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Why Do I Feel This Way

Something is Different

As a global consultant, I (Donna) have worked from a virtual office for 20 years, with LOTS of travel.  This kind of career has suited me well, blending intense people engagement with stimulating alone time affording creativity and thought leadership.  There have been times when things got WAY out of balance—too much travel, or too much alone time.  But I have always been part of communities that involve providing and receiving support, helping nurture and nudge me back into balance.  They stimulate me, excite me, and stimulate generosity and gratitude.

Right now, the home office is feeling a little confining.  An overnight spring storm took out my internet.  As if the move to virtual WITH video were not enough, something about only connecting through audio feels REALLY isolating.  Interesting that it is not ACTUALLY different—I conduct audio calls all the time.  Today, it’s bugging me.  I want to feel more connected.  

My Brain and How it is Reacting

Even though my logical brain knows my environment and how I continue to work is really not different, my body and how I’m feeling says the opposite.  Why?

Well, there is a reason for this, and it has to do with the way our brain is hardwired to work.  First, we are actually designed as social creatures – yes even the introverts out there!  All this means is that we need a certain amount of social interaction to maintain balance within our brain.  How much and how we get it is unique to us.  Second, our brain is also designed to look for threat.  In fact, our brain scans for threat 5 times a second!  As social creatures, we look for additional threats besides physical threats.  One such threat is autonomy.  If we have learned and developed our habits around a certain level of autonomy, and that autonomy changes, this can be threatening to us.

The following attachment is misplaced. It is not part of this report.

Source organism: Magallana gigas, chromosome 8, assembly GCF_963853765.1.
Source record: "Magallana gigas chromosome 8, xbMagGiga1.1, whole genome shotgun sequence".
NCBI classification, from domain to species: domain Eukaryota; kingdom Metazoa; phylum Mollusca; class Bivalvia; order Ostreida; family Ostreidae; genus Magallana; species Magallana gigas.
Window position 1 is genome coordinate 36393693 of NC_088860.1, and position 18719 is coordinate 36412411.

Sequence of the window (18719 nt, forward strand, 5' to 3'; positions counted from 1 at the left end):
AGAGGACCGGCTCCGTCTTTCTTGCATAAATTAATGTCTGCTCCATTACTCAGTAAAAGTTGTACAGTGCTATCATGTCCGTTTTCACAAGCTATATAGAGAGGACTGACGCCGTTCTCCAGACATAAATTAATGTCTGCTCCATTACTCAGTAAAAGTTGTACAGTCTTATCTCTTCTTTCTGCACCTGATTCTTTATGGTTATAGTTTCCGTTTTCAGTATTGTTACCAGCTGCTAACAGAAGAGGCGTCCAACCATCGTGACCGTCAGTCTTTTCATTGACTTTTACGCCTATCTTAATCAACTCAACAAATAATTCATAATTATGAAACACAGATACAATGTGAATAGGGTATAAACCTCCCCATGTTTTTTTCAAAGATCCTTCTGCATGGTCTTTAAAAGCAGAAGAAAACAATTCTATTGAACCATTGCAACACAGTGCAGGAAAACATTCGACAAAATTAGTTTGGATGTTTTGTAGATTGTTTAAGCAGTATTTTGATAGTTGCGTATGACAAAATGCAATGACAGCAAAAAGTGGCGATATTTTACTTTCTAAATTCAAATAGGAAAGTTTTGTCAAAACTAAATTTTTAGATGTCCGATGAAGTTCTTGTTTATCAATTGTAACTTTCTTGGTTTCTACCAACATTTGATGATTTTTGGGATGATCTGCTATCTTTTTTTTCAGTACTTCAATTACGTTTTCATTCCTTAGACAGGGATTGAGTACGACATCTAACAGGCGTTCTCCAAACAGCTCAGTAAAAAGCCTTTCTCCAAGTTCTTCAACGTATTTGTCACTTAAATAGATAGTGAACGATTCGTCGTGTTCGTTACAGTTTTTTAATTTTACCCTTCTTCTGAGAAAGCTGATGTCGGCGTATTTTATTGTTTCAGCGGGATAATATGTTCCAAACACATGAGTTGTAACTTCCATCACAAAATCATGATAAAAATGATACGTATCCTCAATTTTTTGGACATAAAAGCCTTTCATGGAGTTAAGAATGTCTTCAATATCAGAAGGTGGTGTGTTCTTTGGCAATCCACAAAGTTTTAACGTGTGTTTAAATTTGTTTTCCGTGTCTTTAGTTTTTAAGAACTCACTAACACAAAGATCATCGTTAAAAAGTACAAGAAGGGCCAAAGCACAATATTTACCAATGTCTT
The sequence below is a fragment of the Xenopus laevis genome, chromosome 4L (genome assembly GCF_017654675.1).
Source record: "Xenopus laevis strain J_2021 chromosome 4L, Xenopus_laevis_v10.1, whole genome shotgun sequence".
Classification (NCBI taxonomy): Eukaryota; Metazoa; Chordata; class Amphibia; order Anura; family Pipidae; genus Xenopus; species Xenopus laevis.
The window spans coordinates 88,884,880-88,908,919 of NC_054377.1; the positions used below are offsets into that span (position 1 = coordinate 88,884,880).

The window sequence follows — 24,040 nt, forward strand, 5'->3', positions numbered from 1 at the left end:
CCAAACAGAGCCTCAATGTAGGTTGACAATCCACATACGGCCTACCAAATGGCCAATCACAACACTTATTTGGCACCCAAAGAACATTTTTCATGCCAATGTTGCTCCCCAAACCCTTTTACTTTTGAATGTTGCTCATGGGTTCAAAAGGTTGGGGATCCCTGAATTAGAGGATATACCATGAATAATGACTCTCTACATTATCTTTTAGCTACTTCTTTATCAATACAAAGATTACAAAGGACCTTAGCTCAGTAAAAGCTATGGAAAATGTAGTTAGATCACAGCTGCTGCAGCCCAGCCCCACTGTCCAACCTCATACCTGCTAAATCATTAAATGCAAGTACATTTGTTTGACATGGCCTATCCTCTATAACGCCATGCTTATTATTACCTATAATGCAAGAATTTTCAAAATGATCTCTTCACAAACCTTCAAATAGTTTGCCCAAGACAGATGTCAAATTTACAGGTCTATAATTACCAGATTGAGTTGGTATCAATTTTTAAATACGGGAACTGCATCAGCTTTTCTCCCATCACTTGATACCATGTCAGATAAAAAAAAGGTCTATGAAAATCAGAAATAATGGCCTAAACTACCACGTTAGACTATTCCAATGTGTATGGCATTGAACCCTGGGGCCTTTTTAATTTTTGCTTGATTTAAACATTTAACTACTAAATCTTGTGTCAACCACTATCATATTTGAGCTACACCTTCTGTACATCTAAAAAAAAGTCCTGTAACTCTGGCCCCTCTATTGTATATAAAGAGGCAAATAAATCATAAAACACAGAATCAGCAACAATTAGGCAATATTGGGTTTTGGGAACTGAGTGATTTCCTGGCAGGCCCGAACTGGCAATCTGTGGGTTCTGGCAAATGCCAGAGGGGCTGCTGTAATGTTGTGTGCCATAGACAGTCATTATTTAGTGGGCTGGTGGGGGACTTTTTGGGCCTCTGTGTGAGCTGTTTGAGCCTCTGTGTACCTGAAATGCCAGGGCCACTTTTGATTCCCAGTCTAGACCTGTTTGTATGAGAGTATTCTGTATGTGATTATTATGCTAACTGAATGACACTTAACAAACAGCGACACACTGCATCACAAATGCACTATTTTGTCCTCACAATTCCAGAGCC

I think this is what happened to me.  My brain feels like I no longer had a choice about how I work and now it is an issue.  Also, how I interact and my choices for interactions are no longer meeting my particular social needs.

The Aspen Grove Knows

The aspen grove analogy has always fascinated me.  The Pando Aspen grove in Utah is “one tree” that covers 106 acres weighs 6000 tons and has 40,000 trunks. This stand of aspen trees is a singular life force interconnected underground by an extensive root system. During intense fires, the organism survived underground, with its root system sending up new stems in the aftermath of each wildfire, new trees sprouting when conditions are right. Sick trees heal through the healthy energy of others and the dying trees fuel rebirth.  Sounds like a model community to me and I am inspired by this especially now.

What Can I Do About This?

Curt Thompson suggests, “Transformation requires a collaborative interaction, with one person emphatically listening and responding to the other so that the speaker has the experience, perhaps for the first time, of “feeling felt” by another. The interpersonal interaction exposes these functions of the mind and facilitates the integration of various layers of neural structures and brain systems, which in turn creates new neural networks.” In other words, you become new!

What I am learning is that I need to be intentional about new ways to connect and put myself back in the driver’s seat.  I am directing intention towards growing myself and others.  I am connecting in new ways.  Sometimes it is a little weird, but honestly, I find I am getting more energy and connection the more I try new things to really connect in a way that matters to me. Maybe I am starting to create my own grove—or drawing energy from others?

What have you experienced?  What have you found that helps you?  Please share your experiences and contribute to this root system.  Your energy, along with others, will help us all to thrive--together. 

In this pandemic time, what is our new root system?  If we cannot stay physically connected, how can we adapt to help each other thrive?  Our Disruptive Element team is inviting our clients and partners to create new ways of connecting.  We are strong enough together to create community despite current circumstance.  We can be the aspen grove!


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